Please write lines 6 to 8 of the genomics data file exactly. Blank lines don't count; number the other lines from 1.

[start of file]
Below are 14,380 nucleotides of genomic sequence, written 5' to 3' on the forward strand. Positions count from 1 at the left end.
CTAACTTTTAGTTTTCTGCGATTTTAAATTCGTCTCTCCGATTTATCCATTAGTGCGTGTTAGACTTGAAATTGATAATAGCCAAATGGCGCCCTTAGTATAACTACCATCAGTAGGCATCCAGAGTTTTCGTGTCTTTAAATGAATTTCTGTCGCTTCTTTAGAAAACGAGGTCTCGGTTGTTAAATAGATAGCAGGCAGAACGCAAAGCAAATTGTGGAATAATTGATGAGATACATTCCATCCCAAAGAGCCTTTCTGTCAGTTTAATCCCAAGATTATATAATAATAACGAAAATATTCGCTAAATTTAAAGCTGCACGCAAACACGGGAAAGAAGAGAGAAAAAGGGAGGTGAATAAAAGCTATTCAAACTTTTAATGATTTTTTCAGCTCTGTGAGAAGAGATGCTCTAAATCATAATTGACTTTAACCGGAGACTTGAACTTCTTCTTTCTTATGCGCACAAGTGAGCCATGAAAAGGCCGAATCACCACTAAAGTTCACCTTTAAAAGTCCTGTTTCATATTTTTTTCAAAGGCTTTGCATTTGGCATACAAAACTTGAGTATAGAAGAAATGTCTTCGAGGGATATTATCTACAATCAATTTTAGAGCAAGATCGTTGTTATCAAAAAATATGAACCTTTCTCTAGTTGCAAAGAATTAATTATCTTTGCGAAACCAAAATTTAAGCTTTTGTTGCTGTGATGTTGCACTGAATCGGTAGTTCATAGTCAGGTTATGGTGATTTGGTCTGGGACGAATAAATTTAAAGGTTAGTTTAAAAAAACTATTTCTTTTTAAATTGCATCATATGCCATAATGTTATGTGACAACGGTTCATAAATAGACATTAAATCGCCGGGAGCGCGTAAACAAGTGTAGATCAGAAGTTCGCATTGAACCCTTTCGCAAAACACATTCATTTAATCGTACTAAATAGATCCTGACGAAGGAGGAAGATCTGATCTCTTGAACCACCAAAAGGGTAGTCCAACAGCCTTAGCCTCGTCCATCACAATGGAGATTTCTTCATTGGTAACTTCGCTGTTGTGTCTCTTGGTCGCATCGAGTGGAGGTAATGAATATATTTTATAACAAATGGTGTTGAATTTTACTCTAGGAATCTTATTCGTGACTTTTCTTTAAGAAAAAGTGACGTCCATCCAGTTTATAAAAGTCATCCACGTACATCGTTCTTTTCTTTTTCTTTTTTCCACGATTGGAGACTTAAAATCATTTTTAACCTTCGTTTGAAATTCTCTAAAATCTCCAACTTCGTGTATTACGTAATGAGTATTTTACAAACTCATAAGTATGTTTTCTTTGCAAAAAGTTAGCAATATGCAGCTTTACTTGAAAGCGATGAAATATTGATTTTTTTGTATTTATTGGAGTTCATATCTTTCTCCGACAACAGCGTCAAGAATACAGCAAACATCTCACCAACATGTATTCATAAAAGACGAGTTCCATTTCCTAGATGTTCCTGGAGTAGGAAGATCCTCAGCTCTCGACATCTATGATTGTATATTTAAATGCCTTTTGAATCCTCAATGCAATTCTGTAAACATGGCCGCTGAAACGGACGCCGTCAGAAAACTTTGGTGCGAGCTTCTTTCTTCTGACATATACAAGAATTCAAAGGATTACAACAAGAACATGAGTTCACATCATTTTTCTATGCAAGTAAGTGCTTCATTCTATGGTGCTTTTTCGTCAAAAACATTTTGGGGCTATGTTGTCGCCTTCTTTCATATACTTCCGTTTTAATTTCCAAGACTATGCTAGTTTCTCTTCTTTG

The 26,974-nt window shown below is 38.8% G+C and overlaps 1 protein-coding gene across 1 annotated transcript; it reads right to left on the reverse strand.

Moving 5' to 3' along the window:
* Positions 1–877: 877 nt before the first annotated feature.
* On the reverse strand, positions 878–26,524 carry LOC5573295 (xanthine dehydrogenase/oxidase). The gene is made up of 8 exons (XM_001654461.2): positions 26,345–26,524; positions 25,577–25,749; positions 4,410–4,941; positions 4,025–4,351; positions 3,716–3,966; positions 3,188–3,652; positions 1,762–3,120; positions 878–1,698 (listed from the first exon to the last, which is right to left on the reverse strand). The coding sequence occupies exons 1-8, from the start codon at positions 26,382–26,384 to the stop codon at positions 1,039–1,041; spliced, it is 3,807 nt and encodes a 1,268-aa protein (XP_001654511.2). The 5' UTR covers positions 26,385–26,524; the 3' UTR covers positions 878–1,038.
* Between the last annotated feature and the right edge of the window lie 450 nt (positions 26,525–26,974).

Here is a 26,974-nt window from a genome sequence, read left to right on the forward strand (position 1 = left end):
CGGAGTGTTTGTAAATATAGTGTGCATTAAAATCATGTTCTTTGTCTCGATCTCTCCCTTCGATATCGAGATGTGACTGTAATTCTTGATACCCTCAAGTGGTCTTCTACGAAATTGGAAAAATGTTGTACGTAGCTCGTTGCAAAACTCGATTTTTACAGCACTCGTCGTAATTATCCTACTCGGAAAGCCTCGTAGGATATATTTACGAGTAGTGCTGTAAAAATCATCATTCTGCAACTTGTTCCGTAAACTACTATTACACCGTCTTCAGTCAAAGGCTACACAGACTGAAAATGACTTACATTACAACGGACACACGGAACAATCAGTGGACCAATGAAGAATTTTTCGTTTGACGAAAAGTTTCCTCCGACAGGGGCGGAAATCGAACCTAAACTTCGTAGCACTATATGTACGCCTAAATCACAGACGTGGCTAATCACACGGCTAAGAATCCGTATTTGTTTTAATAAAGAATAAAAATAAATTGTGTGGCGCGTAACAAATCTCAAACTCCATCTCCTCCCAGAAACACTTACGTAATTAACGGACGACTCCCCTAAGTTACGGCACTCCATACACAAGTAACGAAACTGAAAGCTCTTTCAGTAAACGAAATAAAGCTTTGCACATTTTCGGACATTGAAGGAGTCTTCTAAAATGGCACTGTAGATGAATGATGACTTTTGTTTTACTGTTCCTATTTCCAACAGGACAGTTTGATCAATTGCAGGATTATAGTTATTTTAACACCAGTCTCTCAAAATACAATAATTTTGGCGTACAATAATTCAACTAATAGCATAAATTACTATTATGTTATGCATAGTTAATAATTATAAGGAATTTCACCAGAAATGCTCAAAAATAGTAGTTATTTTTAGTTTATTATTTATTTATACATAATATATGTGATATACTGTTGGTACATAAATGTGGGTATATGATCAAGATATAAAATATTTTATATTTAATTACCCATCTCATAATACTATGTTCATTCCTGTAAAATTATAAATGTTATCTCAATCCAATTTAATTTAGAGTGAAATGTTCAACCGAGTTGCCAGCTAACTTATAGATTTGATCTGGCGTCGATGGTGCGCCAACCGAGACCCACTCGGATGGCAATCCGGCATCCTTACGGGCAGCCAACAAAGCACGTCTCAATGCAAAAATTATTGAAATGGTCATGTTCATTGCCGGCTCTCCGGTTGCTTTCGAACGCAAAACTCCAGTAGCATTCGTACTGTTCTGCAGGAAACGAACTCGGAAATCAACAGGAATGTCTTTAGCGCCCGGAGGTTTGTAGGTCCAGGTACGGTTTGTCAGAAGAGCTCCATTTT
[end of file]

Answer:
* On the reverse strand, positions 878–26,524 carry LOC5573295 (xanthine dehydrogenase/oxidase). The gene is made up of 8 exons (XM_001654461.2): positions 26,345–26,524; positions 25,577–25,749; positions 4,410–4,941; positions 4,025–4,351; positions 3,716–3,966; positions 3,188–3,652; positions 1,762–3,120; positions 878–1,698 (listed from the first exon to the last, which is right to left on the reverse strand). The coding sequence occupies exons 1-8, from the start codon at positions 26,382–26,384 to the stop codon at positions 1,039–1,041; spliced, it is 3,807 nt and encodes a 1,268-aa protein (XP_001654511.2). The 5' UTR covers positions 26,385–26,524; the 3' UTR covers positions 878–1,038.
* Between the last annotated feature and the right edge of the window lie 450 nt (positions 26,525–26,974).

Here is a 26,974-nt window from a genome sequence, read left to right on the forward strand (position 1 = left end):